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3 Mid-Cap Momentum Plays to Ride Into Q4

MidCap Stocks

As fall hayrides get into full swing, finding hot stocks has been like, well, finding a needle in a haystack.

The S&P 500 entered this week on a three-week losing streak after the Federal Reserve proclaimed “higher for longer” interest rates to ward off inflation. J.P. Morgan CEO Jamie Dimon stirred up the witch's brew on Tuesday, warning that a 7% worst-case rate scenario would create undue stress on the U.S. banking system. 

So after climbing to a 15-month high in late July, two three-week losing streaks in eight weeks has the S&P 500 up approximately 12% for the year — but down nearly 4% so far this quarter. Its higher risk mid-cap counterpart, the S&P 400, is down 5% quarter-to-date (QTD). As stocks limp to the Q3 finish line, traders face a tough dilemma — stick with 2023 winners that have pulled back…or shift to new names that are going against the Q3 tide?

Opting for the latter would be in line with a short-term momentum strategy. Momentum is the rate at which a stock’s price is accelerating (or decelerating). Traders that base buy decisions on momentum use a wide range of metrics that tell them how fast stocks are moving relative to others. Technical indicators called oscillators and earnings estimate changes are popular tools of the trade. 

No matter what combination of metrics are used, momentum is about identifying hot stocks that are likely to stay hot. The second tenant is most critical because stocks that go up a lot in a short amount of time can be most prone to profit-taking sell-offs. Other short-term winners can be just getting started. 

In the mid-cap space, there are a surprising number of bullish momentum candidates. While most S&P 400 stocks are in the red this quarter, more than 50 are up 10% or more. Retailers like Ollie’s Bargain Outlet (+33% QTD) and Williams-Sonoma (+25 QTD) are hot — but maybe a bit too hot. 

The low volatility of these three mid-caps makes them less likely to fall with the autumn leaves. 

Why Is CRS Stock Doing So Well? 

Carpenter Technology Corporation (NYSE: CRS) is a steel company that makes specialty alloys primarily for aerospace and defense customers but also the consumer, medical and energy end markets. It has a record order backlog tied to the global travel rebound along with surging demand from oil and gas customers who are capitalizing on higher commodity prices. Solid contributions from all operating segments and 10 straight quarters of backlog growth have Carpenter shares trading at a nine-year high.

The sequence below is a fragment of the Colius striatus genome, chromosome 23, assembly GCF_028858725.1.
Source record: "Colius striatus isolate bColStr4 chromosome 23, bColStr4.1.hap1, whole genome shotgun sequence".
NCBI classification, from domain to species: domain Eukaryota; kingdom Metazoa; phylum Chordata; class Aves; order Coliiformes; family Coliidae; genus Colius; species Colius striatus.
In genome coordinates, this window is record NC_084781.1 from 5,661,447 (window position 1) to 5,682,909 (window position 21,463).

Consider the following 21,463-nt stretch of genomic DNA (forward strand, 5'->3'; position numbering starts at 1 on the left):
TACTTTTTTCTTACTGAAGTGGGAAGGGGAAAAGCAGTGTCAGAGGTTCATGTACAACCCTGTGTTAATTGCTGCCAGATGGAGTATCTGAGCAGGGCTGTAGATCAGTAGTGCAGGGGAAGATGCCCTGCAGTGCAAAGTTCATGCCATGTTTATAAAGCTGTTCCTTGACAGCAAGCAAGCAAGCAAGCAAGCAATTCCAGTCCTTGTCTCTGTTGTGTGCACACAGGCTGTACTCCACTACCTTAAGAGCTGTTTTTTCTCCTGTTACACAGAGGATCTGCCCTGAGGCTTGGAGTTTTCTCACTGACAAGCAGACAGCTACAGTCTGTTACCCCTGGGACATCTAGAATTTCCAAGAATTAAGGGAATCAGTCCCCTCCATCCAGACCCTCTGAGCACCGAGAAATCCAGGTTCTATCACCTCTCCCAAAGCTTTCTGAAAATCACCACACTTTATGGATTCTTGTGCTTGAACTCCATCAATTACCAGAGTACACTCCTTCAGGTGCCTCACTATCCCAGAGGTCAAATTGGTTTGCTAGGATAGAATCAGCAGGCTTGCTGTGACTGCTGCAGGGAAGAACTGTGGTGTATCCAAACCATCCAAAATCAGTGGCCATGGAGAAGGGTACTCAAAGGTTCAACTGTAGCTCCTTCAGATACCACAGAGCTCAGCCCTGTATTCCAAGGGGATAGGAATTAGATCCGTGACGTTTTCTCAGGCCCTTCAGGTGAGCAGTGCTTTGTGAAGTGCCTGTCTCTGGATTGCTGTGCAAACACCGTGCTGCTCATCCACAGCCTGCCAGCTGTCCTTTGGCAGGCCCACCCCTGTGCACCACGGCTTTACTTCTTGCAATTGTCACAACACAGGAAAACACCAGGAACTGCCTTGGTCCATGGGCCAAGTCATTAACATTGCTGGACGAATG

The stock has doubled over the past 12 months and is gaining steam in a down market. Earnings estimates have been trending higher as Wall Street continues to play catch up with Carpenter’s recovery story. Earlier this month, Benchmark Co. gave CRS a $100 price target that implies another 46% upside from current levels. Building a position in Carpenter could amount to some significant gains.

Is it Too Late to Buy FLR Stock?

Fluor Corporation (NYSE: FLR) is up 25% so far this quarter as it continues to rebound from pandemic lows. The provider of engineering, procurement, construction and maintenance (EPCM) services broke a five quarter negative earnings surprise streak in a resounding fashion on August 4th. Its normally docile stock gapped up more than 15% in heavy volume and keeps catching a bid on pullbacks

In the process, the 50-day moving average crossed over the 200-day moving average this month, a bullish chart development that often leads to a lasting uptrend. When the ‘golden cross’ appeared on FLR’s chart a year ago, the stock ran from roughly $23 to $38 in less than six months.

After witnessing growth from all three end markets in Q2 (energy, infrastructure and government), management drastically raised its 2023 earnings per share (EPS) guidance from $1.70 to $2.15 at the midpoints. At 17x earnings, there is still ample room for multiple expansions to FLR’s 21x peer group average.

Does BJ Stock Have More Upside?

BJ’s Wholesale Club Holdings, Inc. (NYSE: BJ) is rebounding strongly off a 52-week low. The warehouse club retailer has gone up in each of the last four months — and each time in accelerating fashion. It has climbed 9% in September, while the S&P 400 has slumped 6%. The 15% outperformance stems from better-than-expected second-quarter earnings that were aided by “grocery disinflation.” As inflation slows, BJ’s uptrend is speeding up in part because Costco management is also sounding more upbeat as of late. 

Meanwhile, BJ’s is going full speed ahead with its plan to expand its predominantly Northeast footprint. Last month, the company announced that a new club will open in Goodlettsville, Tennessee, marking its third location in the state. Since then, two Wall Street analysts have called the stock a buy with matching $80 targets. BJ’s mid-November earnings report will be pivotal as will the success of its move to offer a wider assortment of holiday toys. 

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